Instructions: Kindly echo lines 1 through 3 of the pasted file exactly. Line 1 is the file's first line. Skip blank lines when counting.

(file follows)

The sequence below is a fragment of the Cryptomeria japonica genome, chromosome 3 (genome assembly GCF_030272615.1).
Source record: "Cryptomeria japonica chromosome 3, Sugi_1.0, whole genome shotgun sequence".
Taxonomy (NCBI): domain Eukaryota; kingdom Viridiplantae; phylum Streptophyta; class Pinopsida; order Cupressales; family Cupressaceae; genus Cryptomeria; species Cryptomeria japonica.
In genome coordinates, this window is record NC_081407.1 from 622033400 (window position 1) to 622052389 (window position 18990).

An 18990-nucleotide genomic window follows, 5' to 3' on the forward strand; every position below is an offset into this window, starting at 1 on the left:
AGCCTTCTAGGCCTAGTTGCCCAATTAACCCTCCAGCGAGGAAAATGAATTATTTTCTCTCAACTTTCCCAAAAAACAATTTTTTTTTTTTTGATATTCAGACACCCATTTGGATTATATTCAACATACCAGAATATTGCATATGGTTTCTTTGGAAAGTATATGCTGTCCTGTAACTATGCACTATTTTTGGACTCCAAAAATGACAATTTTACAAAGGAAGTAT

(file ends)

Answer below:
The sequence below is a fragment of the Cryptomeria japonica genome, chromosome 3 (genome assembly GCF_030272615.1).
Source record: "Cryptomeria japonica chromosome 3, Sugi_1.0, whole genome shotgun sequence".
Taxonomy (NCBI): domain Eukaryota; kingdom Viridiplantae; phylum Streptophyta; class Pinopsida; order Cupressales; family Cupressaceae; genus Cryptomeria; species Cryptomeria japonica.